// send email to recipientEmail.
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This is an almost perfect answer. It has a quick-and-easy solution that's good enough (i.e. just use <appSettings>) as well as a more thorough solution that addresses the root of my question (i.e. collections in web.config). Also great sample code. If I could vote this up again, I would. Thank you. –  Matt Jun 10 '09 at 21:31
No probs - the comment is thanks enough :) - I guess if I'd ported the samples to VB, it would have been perfect ;) –  Zhaph - Ben Duguid Jun 11 '09 at 8:09

You can do a couple things, though honestly I think this is easiest:

    <add key="testValues" value="someone@abc.com, someoneElse@abc.com, yetAnotherSomeone@abc.com" />

Then you can get your object via:

String[] temp =

and then do a simple foreach statement to retrieve. You could even set this as a static object to be cached so it's a quicker retrieve. :)

Hope this helps,


EDIT: An alternative scenario involves:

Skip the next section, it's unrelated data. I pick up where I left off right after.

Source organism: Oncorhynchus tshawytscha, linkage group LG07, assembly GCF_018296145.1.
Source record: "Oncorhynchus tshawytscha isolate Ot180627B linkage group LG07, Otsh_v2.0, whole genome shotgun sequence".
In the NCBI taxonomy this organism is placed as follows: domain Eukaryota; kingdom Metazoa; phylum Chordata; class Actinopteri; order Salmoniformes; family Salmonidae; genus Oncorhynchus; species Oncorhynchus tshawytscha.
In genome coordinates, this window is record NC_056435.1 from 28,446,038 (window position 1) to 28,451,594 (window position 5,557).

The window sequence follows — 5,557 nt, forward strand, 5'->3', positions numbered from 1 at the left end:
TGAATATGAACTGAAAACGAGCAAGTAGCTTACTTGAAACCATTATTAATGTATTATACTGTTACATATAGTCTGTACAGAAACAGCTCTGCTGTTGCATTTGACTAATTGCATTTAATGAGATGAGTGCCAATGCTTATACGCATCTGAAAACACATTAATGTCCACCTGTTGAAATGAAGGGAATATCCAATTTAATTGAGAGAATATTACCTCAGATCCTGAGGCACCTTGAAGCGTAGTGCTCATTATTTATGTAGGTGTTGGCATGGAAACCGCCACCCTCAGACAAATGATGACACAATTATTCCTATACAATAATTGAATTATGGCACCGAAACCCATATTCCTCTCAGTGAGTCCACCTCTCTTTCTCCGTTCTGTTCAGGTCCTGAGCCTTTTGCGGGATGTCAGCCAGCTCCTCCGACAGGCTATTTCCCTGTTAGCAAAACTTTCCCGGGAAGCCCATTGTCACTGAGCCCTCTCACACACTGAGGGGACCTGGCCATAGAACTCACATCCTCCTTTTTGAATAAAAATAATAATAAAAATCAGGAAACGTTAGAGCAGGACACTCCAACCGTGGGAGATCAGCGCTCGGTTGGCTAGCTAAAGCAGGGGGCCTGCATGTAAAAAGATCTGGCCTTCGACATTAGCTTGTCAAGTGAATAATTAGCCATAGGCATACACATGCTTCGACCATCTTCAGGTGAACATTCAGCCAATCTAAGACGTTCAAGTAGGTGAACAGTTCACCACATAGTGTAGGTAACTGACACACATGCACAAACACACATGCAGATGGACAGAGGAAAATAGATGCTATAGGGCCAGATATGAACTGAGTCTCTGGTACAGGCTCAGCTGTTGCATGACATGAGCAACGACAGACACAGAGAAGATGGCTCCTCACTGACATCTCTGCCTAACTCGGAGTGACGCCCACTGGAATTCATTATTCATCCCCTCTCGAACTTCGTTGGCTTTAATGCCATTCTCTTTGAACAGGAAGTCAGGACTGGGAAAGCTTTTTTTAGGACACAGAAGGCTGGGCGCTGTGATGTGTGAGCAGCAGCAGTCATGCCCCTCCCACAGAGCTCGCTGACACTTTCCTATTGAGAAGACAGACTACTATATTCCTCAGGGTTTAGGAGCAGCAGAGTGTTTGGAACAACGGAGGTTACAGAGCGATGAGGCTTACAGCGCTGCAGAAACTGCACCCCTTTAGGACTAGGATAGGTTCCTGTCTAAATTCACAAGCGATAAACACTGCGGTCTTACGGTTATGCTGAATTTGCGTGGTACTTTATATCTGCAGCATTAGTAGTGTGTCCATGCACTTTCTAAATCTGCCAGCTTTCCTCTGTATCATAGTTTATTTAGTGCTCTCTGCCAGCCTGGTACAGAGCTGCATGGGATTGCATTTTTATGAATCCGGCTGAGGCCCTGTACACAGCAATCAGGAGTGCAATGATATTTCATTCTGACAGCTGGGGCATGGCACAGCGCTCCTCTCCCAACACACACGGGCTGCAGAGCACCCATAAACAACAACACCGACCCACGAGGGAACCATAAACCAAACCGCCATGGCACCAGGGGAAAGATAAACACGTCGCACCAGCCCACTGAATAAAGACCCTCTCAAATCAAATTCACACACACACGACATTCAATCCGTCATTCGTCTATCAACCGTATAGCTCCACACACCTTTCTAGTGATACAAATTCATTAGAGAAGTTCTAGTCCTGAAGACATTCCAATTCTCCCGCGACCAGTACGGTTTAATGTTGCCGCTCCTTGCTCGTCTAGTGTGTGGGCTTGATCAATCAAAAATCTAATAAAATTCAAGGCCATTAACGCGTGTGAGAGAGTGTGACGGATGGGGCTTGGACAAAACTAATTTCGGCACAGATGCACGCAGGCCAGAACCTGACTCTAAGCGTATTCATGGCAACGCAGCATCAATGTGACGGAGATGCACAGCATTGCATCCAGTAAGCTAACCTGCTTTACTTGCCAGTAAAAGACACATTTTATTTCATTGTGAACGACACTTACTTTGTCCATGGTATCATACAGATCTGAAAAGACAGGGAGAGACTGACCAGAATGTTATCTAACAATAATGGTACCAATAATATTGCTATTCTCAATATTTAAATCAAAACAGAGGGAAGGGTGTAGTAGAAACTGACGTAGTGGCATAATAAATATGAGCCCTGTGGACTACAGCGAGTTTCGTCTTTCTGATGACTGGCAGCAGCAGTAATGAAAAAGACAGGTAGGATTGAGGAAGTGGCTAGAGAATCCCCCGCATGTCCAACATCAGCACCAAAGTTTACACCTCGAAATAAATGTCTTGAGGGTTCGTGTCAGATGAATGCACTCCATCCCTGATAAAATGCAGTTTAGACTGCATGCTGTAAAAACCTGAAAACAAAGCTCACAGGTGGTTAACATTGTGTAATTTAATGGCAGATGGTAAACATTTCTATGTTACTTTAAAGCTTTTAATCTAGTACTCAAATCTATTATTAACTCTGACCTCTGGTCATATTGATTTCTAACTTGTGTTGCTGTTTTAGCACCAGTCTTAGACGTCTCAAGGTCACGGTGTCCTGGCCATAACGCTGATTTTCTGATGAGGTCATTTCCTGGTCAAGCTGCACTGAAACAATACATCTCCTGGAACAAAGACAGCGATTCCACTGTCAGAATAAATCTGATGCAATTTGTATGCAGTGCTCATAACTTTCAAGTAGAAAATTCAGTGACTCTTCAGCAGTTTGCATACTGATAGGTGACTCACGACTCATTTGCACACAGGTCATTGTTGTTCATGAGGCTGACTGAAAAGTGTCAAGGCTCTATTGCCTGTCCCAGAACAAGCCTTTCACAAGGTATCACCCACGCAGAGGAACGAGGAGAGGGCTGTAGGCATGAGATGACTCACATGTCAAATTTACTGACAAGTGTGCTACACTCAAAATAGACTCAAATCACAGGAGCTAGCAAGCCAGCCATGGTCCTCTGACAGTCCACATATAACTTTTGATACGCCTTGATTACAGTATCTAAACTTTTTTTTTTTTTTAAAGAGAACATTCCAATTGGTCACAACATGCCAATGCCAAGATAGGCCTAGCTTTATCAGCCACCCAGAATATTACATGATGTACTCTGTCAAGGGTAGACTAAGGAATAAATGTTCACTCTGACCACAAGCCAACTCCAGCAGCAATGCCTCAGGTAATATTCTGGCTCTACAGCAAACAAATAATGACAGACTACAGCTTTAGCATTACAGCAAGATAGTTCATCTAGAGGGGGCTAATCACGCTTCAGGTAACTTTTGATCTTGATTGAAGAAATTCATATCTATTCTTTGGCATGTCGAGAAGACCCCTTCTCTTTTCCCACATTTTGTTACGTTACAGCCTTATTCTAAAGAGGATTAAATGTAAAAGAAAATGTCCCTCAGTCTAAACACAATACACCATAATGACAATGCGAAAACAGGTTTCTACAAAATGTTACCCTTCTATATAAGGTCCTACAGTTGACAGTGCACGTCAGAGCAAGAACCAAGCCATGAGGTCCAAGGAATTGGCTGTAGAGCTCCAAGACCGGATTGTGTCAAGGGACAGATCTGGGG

<appSettings file="test.config">
<!-- other settings to default to if test.config doesn't exist -->

In this case, if you have a test.config file existing in your test environment, the AppSettings.GetValues() call will be made against that file. If the test.config file does not exist, the ConfigurationManager class will use the values within the appSettings node in your web.config file.

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Maybe I'm misunderstanding, but that looks like it would give me multiple values for a single key; I'm looking for multiple keys, each with a single value. –  Matt Jun 8 '09 at 20:45
Then if you want multiple keys with a single value, just use multiple add key lines and name them appropriately. From your explanation it seemed that you wanted multiple values per key. The overall idea is held that you can use a test.config file on your test environment and the default values (because test.config won't exist in production) will work when test.config does not exist. –  Jonathan Jun 9 '09 at 13:52
OK, now I get it about the keys (should've thought that through before I commented); and the file attribute does seem handy for substituting test values. –  Matt Jun 9 '09 at 23:06